Hold BP executives, who pushed production over protection and profits over safety, responsible for the catastrophe that began with the Deepwater Horizon explosion, urged a lawyer Monday, the first day of phase one of the trial this week in New Orleans.
Trial phase one: BP, Transocean, Halliburton
BP executives more focused on cost-cutting and oil production than safety should be held responsible for the worst offshore oil disaster in U.S. history, a lawyer told a courtroom Monday as a long-awaited trial that began in New Orleans Monday.
Monday, the first phase of the trial focuses on how much each company involved in the catastrophe is to blame and the degree of negligence.
On Monday, as the legal showdown began in New Orleans, speaking for plaintiffs suing well owner BP Plc , drilling rig owner Transocean Ltd, cement services provider Halliburton Co and others, lawyer Jim Roy said BP executives at the highest level felt pressure to push output to the limit.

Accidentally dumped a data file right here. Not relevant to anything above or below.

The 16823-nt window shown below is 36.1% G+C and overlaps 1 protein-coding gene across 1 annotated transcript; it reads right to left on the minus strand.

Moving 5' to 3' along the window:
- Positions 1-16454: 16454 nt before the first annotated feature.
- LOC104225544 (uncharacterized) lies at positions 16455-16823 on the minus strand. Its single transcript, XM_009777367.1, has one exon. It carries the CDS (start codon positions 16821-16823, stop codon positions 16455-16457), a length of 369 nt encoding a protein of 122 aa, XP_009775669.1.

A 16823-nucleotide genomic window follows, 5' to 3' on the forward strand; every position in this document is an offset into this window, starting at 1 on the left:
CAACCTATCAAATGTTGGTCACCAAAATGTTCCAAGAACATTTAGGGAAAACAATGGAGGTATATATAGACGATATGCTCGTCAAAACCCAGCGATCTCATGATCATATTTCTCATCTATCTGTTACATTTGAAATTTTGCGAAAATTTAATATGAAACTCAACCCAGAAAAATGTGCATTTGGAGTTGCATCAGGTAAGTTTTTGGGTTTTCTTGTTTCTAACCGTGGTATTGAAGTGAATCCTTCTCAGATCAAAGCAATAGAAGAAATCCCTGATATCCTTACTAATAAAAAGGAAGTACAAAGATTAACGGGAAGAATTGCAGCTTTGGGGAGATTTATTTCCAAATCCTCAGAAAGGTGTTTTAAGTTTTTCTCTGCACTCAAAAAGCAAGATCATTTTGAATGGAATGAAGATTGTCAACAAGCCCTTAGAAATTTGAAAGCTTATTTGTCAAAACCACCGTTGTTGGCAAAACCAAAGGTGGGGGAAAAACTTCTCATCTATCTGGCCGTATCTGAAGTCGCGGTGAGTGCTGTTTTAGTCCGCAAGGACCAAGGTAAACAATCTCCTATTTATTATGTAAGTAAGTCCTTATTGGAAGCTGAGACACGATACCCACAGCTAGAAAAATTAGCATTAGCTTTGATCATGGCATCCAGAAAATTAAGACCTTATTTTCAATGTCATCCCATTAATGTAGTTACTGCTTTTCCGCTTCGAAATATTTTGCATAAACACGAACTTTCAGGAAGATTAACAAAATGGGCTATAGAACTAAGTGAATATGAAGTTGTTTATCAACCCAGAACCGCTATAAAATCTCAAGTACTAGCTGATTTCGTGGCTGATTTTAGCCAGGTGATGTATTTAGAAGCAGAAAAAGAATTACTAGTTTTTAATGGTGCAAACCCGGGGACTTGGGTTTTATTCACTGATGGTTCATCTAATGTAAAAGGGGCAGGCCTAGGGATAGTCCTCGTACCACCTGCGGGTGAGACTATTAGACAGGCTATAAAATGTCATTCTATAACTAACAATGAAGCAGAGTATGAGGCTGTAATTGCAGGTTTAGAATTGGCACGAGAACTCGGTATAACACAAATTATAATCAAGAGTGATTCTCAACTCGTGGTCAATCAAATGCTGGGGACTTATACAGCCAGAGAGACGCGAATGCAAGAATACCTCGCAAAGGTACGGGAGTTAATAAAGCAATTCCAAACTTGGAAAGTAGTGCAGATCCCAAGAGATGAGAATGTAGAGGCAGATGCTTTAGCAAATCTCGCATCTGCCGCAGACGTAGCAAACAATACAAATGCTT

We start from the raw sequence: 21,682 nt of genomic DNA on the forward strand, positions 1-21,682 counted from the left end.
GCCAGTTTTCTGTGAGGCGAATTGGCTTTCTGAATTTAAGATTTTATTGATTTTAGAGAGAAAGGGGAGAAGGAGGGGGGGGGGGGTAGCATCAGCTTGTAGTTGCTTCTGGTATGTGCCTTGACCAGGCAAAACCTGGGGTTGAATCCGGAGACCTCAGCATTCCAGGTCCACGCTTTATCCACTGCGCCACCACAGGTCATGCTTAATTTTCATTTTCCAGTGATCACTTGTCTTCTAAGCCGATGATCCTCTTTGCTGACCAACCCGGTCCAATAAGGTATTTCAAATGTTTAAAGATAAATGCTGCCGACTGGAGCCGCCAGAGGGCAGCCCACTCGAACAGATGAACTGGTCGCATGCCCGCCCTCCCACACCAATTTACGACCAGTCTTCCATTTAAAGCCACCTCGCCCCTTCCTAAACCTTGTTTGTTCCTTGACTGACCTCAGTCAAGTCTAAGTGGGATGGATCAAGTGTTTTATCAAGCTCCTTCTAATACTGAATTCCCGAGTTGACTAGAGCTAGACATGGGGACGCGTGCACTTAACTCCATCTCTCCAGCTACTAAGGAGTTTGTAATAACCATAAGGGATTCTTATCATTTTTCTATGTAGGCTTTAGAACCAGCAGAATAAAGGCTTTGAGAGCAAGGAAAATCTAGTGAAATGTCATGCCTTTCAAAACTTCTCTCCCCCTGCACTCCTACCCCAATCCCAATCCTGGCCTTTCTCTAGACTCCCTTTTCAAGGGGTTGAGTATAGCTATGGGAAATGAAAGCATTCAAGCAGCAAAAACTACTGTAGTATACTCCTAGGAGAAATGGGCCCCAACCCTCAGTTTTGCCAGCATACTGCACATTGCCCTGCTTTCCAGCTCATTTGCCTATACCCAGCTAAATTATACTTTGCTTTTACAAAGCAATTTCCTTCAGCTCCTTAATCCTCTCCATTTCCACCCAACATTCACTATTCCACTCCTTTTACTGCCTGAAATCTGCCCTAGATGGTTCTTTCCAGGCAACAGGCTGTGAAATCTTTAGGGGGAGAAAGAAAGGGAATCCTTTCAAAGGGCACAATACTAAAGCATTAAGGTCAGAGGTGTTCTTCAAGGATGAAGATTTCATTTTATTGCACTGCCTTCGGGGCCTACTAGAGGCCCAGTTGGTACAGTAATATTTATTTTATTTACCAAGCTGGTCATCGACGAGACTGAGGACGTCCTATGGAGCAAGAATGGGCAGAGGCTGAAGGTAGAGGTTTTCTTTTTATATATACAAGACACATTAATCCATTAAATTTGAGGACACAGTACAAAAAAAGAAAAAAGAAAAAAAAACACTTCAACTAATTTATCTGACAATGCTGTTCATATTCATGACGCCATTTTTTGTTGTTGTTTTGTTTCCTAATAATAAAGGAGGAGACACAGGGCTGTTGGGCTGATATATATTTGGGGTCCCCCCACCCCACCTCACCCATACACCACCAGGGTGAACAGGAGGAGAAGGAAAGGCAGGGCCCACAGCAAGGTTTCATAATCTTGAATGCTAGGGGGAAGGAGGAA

Defendants include the U.S. Justice Department, several Gulf Coast states, and plaintiffs represented by Roy that did not participate in an $8.5 billion settlement BP struck last year.
The stakes are enormous, with potential liabilities stretching into the tens of billions of dollars if Judge Carl Barbier determines BP or the others were grossly negligent.
Reuters describes the difference between simple and gross negligence, a difference possibly involving tens of billions of dollars:
"Simple negligence involves mistakes. Gross negligence involves reckless or willful disregard for human and environmental safety and is a difficult standard to prove, experts say.
"Gross negligence opens the door to punitive damages against BP, Transocean and Halliburton - above potentially billions in fines under the Clean Water Act."
Phase two of the trial is slated for September. That's when it will focus on the rate that oil gushed from the well.
The third phase in 2014 will consider damages.